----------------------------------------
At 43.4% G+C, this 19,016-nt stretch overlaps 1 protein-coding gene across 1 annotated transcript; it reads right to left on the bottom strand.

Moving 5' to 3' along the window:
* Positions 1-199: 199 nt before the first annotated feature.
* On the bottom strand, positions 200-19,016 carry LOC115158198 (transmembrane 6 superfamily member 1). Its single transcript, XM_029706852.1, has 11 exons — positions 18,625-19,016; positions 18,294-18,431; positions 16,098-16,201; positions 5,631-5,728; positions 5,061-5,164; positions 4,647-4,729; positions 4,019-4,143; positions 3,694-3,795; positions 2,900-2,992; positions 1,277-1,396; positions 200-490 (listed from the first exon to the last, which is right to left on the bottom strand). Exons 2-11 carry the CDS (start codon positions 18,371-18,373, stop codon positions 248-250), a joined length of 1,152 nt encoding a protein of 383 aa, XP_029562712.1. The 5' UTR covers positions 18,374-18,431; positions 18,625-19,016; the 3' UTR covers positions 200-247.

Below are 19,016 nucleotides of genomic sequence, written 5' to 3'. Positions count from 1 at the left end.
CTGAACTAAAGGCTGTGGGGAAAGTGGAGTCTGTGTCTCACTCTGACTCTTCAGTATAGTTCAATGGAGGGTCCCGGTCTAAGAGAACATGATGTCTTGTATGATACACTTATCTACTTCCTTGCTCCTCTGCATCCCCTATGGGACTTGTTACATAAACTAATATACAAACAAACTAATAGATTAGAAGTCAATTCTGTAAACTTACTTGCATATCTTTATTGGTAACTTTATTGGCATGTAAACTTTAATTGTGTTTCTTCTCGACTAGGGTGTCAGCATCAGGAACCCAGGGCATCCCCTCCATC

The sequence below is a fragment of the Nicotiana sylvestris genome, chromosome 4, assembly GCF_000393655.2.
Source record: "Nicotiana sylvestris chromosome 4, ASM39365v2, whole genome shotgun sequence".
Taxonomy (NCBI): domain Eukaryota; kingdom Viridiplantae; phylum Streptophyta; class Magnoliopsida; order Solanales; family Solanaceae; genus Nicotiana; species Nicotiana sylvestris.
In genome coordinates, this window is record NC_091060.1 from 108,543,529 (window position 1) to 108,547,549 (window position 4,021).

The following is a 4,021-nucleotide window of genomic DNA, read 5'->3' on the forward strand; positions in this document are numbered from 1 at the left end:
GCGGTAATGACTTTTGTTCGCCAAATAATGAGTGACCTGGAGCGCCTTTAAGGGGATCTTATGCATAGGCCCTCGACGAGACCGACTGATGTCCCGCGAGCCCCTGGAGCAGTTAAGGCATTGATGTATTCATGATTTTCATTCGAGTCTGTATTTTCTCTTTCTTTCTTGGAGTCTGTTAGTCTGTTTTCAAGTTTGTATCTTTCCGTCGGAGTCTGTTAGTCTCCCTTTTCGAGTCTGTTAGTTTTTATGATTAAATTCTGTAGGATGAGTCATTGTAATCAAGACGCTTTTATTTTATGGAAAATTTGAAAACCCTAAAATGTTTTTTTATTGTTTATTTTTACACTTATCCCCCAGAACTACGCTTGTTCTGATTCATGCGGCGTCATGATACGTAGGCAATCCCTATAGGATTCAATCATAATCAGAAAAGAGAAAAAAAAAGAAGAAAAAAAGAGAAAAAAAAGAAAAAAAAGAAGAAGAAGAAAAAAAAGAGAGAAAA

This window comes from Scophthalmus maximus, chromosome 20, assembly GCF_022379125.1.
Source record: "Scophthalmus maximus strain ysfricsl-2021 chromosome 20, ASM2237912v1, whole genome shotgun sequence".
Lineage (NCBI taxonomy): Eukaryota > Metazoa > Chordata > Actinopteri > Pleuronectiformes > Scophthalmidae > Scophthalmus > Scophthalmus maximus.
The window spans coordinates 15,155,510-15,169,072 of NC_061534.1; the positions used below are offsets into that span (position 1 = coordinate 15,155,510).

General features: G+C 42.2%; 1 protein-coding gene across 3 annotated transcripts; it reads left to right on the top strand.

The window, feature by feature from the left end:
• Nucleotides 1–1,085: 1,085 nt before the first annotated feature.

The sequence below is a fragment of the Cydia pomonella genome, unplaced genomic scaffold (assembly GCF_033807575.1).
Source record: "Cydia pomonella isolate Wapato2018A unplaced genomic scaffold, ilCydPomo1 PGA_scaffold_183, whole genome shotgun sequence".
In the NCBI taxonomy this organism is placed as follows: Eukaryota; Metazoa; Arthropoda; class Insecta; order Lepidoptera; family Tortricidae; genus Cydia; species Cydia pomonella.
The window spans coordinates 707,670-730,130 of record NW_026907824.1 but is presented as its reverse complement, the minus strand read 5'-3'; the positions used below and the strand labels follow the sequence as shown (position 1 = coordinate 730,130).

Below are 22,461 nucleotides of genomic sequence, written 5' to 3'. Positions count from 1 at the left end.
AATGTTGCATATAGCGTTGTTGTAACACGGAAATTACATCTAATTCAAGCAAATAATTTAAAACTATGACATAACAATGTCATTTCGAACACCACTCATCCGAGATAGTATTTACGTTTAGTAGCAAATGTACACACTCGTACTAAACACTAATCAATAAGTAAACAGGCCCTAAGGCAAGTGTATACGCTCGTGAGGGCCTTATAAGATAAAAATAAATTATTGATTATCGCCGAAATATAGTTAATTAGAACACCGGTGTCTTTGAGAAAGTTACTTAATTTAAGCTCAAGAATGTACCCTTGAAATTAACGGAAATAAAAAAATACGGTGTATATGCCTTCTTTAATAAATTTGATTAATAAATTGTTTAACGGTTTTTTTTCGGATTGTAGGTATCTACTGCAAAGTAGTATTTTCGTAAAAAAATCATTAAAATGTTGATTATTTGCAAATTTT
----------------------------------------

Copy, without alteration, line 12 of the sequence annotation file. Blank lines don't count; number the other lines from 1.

GCGGTAATGACTTTTGTTCGCCAAATAATGAGTGACCTGGAGCGCCTTTAAGGGGATCTTATGCATAGGCCCTCGACGAGACCGACTGATGTCCCGCGAGCCCCTGGAGCAGTTAAGGCATTGATGTATTCATGATTTTCATTCGAGTCTGTATTTTCTCTTTCTTTCTTGGAGTCTGTTAGTCTGTTTTCAAGTTTGTATCTTTCCGTCGGAGTCTGTTAGTCTCCCTTTTCGAGTCTGTTAGTTTTTATGATTAAATTCTGTAGGATGAGTCATTGTAATCAAGACGCTTTTATTTTATGGAAAATTTGAAAACCCTAAAATGTTTTTTTATTGTTTATTTTTACACTTATCCCCCAGAACTACGCTTGTTCTGATTCATGCGGCGTCATGATACGTAGGCAATCCCTATAGGATTCAATCATAATCAGAAAAGAGAAAAAAAAAGAAGAAAAAAAGAGAAAAAAAAGAAAAAAAAGAAGAAGAAGAAAAAAAAGAGAGAAAA